Nearly 46% of consumers say they typically consider making a financial resolution – up 31% since the first year of the survey in 2009.
The top 3 financial resolutions? Saving more (52%), spending less (19%) and paying off debt (19%).
Adrian Nazari, CEO and founder of CreditSesame.com, is available to talk about how consumers can start 2013 on the right financial foot, as well as discuss the top 3 financial resolutions and what consumers can do to address them including:
There are lots of small steps that consumers can take to achieve this resolution so choose options that fit the best with your lifestyle. Create a budget. Have more money automatically withdrawn from your paycheck and put in your 401k. Bring your lunch to work more frequently. Eliminate expensive membership fees (i.e. that gym you no longer use.) According to the Wall Street Journal, 88% of resolutions fail, so the key here is to set small, achievable goals that add up to a whole lot of savings. If you’re still worried you’ll break your resolution, consider motivating yourself by money. There are websites out there that will allow you to set a goal. If you achieve it, nothing happens, but if you don’t achieve it, the site will charge your credit card and donate money to a charity whose cause you hate.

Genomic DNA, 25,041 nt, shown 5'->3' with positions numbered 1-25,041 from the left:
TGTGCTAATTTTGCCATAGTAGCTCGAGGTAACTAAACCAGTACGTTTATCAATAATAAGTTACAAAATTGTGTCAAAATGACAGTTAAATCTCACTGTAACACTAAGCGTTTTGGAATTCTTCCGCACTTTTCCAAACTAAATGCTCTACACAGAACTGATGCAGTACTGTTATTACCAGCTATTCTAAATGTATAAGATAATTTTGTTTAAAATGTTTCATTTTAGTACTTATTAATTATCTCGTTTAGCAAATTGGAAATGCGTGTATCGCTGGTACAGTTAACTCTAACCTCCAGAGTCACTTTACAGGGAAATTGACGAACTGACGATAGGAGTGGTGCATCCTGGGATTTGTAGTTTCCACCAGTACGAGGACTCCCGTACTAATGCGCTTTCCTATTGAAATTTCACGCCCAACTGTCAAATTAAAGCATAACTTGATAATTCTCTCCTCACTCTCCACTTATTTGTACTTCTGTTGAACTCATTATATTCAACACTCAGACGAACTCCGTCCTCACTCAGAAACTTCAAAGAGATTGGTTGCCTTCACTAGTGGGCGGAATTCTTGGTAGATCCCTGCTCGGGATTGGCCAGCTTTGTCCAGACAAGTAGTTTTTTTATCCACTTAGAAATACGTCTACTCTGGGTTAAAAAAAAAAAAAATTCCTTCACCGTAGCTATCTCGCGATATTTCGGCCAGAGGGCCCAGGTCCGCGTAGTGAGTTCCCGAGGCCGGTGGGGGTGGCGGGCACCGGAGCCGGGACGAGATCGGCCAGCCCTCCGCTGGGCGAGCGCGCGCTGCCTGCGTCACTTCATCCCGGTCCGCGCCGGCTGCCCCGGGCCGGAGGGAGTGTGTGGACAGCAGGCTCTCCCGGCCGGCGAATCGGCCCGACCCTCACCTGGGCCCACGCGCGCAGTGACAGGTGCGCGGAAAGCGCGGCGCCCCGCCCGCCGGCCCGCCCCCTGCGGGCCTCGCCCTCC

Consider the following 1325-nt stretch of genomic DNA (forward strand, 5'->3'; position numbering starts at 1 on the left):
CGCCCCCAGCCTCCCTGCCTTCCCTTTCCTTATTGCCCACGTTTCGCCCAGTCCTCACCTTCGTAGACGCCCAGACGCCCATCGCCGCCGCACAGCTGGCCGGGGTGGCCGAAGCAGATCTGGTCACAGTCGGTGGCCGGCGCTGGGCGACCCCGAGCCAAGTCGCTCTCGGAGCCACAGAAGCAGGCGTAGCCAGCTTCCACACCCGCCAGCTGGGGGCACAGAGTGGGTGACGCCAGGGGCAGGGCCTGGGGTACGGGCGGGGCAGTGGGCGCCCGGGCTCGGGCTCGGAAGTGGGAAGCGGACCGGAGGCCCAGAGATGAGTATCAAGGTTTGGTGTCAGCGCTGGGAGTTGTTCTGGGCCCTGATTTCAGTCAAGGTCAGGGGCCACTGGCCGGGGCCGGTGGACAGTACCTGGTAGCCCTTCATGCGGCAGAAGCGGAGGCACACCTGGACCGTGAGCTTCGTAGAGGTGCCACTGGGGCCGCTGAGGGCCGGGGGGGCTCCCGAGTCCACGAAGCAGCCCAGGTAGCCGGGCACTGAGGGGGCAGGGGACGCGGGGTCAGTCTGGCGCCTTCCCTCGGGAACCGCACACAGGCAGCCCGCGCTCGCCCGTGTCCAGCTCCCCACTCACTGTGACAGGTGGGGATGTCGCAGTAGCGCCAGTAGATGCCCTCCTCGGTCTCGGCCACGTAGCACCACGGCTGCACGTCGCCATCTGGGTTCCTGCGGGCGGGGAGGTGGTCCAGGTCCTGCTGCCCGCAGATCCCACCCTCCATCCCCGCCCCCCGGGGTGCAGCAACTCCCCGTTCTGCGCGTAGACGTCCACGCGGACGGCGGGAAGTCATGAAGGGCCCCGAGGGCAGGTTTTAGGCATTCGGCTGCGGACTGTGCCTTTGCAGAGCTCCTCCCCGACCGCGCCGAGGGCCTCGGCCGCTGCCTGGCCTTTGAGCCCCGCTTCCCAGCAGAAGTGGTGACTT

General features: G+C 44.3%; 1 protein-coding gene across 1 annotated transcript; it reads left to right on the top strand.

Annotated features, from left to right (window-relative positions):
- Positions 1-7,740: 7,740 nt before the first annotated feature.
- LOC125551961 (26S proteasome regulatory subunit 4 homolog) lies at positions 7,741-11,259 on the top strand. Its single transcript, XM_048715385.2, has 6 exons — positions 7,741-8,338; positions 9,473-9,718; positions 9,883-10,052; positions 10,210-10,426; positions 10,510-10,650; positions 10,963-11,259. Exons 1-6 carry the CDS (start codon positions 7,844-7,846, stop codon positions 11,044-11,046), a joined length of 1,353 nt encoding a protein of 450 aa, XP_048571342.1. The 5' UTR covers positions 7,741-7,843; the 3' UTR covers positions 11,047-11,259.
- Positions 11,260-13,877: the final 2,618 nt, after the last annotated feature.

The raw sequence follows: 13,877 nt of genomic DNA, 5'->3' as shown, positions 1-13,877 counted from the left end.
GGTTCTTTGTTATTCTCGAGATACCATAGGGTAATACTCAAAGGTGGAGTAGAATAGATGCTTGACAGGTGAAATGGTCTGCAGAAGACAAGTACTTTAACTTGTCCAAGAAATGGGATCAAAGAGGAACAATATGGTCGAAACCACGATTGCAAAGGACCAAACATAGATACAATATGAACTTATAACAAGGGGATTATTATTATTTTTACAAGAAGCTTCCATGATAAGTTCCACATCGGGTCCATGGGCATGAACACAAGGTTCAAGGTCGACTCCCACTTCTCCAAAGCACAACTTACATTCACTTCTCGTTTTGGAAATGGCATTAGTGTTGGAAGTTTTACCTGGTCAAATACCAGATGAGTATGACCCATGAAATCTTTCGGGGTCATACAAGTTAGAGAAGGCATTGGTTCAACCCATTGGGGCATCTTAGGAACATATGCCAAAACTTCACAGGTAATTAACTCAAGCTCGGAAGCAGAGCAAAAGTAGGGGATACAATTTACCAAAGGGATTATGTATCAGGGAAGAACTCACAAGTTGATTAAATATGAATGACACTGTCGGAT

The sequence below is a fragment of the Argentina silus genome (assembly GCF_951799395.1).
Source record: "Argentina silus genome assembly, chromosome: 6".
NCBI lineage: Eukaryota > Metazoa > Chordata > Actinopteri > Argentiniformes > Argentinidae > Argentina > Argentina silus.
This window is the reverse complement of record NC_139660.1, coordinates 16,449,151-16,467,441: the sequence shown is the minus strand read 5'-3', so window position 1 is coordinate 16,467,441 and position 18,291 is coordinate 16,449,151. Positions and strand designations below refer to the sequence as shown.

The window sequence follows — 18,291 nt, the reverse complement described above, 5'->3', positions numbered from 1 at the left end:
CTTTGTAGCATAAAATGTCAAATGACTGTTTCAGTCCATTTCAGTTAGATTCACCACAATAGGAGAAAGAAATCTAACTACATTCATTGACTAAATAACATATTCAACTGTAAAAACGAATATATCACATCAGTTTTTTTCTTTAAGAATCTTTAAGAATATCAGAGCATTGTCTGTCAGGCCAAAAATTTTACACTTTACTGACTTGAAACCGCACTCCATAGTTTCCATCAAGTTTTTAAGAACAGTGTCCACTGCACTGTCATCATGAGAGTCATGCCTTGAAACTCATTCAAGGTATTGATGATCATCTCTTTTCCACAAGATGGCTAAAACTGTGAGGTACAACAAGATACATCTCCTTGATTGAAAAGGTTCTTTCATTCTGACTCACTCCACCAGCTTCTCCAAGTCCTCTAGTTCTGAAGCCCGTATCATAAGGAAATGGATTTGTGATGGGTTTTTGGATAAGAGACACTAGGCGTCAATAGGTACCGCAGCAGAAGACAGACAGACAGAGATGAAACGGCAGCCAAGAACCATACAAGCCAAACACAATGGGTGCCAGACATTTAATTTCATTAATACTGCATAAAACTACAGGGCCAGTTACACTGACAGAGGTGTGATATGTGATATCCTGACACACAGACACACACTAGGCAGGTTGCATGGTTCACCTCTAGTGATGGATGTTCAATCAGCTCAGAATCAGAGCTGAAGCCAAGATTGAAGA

The best place to start is by evaluating your current expenses. Do you really need cable television or can you make do without? What about that monthly subscription to Netflix or your 10 magazine subscriptions? Is now really the best time to buy that new couch or could you find one for free? One of the easiest and most overlooked ways to spend less is by re-evaluating your debt and improving your credit score. Consumers with better credit scores have better interest rates. Credit Sesame has found that 1 in 3 Americans are overpaying $541 a month on their loans. By refinancing, consumers could quickly save hundreds of dollars every year without having to make significant cuts to their budget.
Paying Off Debt
After taking a look at your holiday shopping credit card bill, you may (unsurprisingly) groan and vow to pay off your debt as quickly as possible. However, according the Journal of Marketing Research, consumers often go about paying their debt down the wrong way – and it can cost them in the long run. Most consumers will choose to pay off the smallest balances first, rather than the balance with the highest interest rates. Depending on the amount of debt and the different interest rates, the savings could add up. Consider using an interest rate calculator to determine how much you should pay.
Consumers who are serious about their finances should also consider signing up for free credit monitoring from Credit Sesame. Not only will credit monitoring allow consumers to stay on top of their credit, but they’ll receive alerts when important changes occur. This makes it easy for consumers to know where they stand financially, if their identity has been compromised and keep track of what’s reported to the credit bureaus.